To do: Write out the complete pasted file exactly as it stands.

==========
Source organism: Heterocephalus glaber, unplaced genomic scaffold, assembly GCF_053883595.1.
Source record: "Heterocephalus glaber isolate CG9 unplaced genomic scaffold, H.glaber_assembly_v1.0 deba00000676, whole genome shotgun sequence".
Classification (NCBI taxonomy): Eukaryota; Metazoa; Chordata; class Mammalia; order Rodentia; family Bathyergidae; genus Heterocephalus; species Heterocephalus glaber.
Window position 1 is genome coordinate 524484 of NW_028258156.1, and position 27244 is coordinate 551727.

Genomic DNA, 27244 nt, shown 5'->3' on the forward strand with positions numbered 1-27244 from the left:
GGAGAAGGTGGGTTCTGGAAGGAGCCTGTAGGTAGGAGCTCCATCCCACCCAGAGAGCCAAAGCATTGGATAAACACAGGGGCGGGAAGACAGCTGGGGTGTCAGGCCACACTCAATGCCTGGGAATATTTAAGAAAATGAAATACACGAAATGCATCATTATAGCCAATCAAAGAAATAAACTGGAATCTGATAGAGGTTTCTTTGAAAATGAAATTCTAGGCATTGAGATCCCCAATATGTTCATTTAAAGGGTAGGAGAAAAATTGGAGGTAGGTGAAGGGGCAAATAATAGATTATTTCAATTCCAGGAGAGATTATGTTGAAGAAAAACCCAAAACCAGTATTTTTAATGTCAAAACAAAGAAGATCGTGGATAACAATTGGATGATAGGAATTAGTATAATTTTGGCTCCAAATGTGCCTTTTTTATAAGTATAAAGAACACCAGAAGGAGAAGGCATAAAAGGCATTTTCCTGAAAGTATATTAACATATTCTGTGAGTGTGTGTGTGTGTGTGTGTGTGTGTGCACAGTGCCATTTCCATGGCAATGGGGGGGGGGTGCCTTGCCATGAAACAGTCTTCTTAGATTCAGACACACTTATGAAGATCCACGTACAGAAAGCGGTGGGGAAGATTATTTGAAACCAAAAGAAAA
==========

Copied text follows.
Source organism: Heterocephalus glaber, unplaced genomic scaffold, assembly GCF_053883595.1.
Source record: "Heterocephalus glaber isolate CG9 unplaced genomic scaffold, H.glaber_assembly_v1.0 deba00000676, whole genome shotgun sequence".
Classification (NCBI taxonomy): Eukaryota; Metazoa; Chordata; class Mammalia; order Rodentia; family Bathyergidae; genus Heterocephalus; species Heterocephalus glaber.
Window position 1 is genome coordinate 524484 of NW_028258156.1, and position 27244 is coordinate 551727.

Genomic DNA, 27244 nt, shown 5'->3' on the forward strand with positions numbered 1-27244 from the left:
GGAGAAGGTGGGTTCTGGAAGGAGCCTGTAGGTAGGAGCTCCATCCCACCCAGAGAGCCAAAGCATTGGATAAACACAGGGGCGGGAAGACAGCTGGGGTGTCAGGCCACACTCAATGCCTGGGAATATTTAAGAAAATGAAATACACGAAATGCATCATTATAGCCAATCAAAGAAATAAACTGGAATCTGATAGAGGTTTCTTTGAAAATGAAATTCTAGGCATTGAGATCCCCAATATGTTCATTTAAAGGGTAGGAGAAAAATTGGAGGTAGGTGAAGGGGCAAATAATAGATTATTTCAATTCCAGGAGAGATTATGTTGAAGAAAAACCCAAAACCAGTATTTTTAATGTCAAAACAAAGAAGATCGTGGATAACAATTGGATGATAGGAATTAGTATAATTTTGGCTCCAAATGTGCCTTTTTTATAAGTATAAAGAACACCAGAAGGAGAAGGCATAAAAGGCATTTTCCTGAAAGTATATTAACATATTCTGTGAGTGTGTGTGTGTGTGTGTGTGTGTGTGCACAGTGCCATTTCCATGGCAATGGGGGGGGGGTGCCTTGCCATGAAACAGTCTTCTTAGATTCAGACACACTTATGAAGATCCACGTACAGAAAGCGGTGGGGAAGATTATTTGAAACCAAAAGAAAA